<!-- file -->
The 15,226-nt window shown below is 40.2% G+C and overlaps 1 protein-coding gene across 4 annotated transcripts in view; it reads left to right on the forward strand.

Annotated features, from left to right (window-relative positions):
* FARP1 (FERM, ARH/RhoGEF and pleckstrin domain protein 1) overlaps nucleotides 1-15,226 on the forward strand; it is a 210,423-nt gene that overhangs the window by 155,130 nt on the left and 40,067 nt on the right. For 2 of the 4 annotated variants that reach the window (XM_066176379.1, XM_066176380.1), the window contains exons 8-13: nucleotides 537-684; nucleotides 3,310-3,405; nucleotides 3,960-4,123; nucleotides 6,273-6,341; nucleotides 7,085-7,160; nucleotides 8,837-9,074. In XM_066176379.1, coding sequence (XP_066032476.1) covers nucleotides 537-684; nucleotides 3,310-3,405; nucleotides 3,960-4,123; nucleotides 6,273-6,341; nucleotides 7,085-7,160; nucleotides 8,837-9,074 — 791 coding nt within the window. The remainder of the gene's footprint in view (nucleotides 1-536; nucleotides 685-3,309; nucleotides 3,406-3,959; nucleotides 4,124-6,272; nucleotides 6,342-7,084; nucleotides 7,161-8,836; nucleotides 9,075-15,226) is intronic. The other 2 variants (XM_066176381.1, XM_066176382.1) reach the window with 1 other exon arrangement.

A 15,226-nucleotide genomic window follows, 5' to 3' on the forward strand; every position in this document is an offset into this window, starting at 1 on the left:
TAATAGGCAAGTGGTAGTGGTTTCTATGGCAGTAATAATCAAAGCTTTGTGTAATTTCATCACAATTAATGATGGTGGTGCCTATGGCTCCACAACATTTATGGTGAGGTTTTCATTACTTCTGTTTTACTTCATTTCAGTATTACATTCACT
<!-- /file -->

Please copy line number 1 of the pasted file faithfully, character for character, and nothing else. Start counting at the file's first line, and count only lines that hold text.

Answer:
The 15,226-nt window shown below is 40.2% G+C and overlaps 1 protein-coding gene across 4 annotated transcripts in view; it reads left to right on the forward strand.